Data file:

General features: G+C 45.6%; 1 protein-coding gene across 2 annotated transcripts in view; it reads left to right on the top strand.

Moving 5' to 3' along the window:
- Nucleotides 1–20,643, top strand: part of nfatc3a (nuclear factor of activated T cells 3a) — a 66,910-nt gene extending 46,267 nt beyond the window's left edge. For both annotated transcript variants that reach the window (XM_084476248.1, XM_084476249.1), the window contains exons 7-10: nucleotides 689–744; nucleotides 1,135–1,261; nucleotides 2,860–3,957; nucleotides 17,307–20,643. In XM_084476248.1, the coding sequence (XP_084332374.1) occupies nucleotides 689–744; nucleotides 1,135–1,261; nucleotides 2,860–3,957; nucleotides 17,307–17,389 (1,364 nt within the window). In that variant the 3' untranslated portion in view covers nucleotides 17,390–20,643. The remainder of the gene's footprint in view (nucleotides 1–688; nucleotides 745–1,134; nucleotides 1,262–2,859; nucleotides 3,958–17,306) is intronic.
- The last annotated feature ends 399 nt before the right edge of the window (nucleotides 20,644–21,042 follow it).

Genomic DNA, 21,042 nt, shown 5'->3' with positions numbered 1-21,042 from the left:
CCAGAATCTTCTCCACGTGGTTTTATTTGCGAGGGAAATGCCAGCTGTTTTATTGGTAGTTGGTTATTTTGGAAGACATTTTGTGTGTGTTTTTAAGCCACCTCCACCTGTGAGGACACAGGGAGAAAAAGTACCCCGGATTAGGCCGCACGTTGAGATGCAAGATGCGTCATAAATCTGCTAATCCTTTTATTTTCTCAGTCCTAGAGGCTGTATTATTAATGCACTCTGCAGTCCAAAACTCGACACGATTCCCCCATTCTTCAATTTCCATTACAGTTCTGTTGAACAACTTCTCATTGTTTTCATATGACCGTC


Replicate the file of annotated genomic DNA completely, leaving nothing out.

General features: G+C 45.6%; 1 protein-coding gene across 2 annotated transcripts in view; it reads left to right on the top strand.

Moving 5' to 3' along the window:
- Nucleotides 1–20,643, top strand: part of nfatc3a (nuclear factor of activated T cells 3a) — a 66,910-nt gene extending 46,267 nt beyond the window's left edge. For both annotated transcript variants that reach the window (XM_084476248.1, XM_084476249.1), the window contains exons 7-10: nucleotides 689–744; nucleotides 1,135–1,261; nucleotides 2,860–3,957; nucleotides 17,307–20,643. In XM_084476248.1, the coding sequence (XP_084332374.1) occupies nucleotides 689–744; nucleotides 1,135–1,261; nucleotides 2,860–3,957; nucleotides 17,307–17,389 (1,364 nt within the window). In that variant the 3' untranslated portion in view covers nucleotides 17,390–20,643. The remainder of the gene's footprint in view (nucleotides 1–688; nucleotides 745–1,134; nucleotides 1,262–2,859; nucleotides 3,958–17,306) is intronic.
- The last annotated feature ends 399 nt before the right edge of the window (nucleotides 20,644–21,042 follow it).

Genomic DNA, 21,042 nt, shown 5'->3' with positions numbered 1-21,042 from the left:
CCAGAATCTTCTCCACGTGGTTTTATTTGCGAGGGAAATGCCAGCTGTTTTATTGGTAGTTGGTTATTTTGGAAGACATTTTGTGTGTGTTTTTAAGCCACCTCCACCTGTGAGGACACAGGGAGAAAAAGTACCCCGGATTAGGCCGCACGTTGAGATGCAAGATGCGTCATAAATCTGCTAATCCTTTTATTTTCTCAGTCCTAGAGGCTGTATTATTAATGCACTCTGCAGTCCAAAACTCGACACGATTCCCCCATTCTTCAATTTCCATTACAGTTCTGTTGAACAACTTCTCATTGTTTTCATATGACCGTC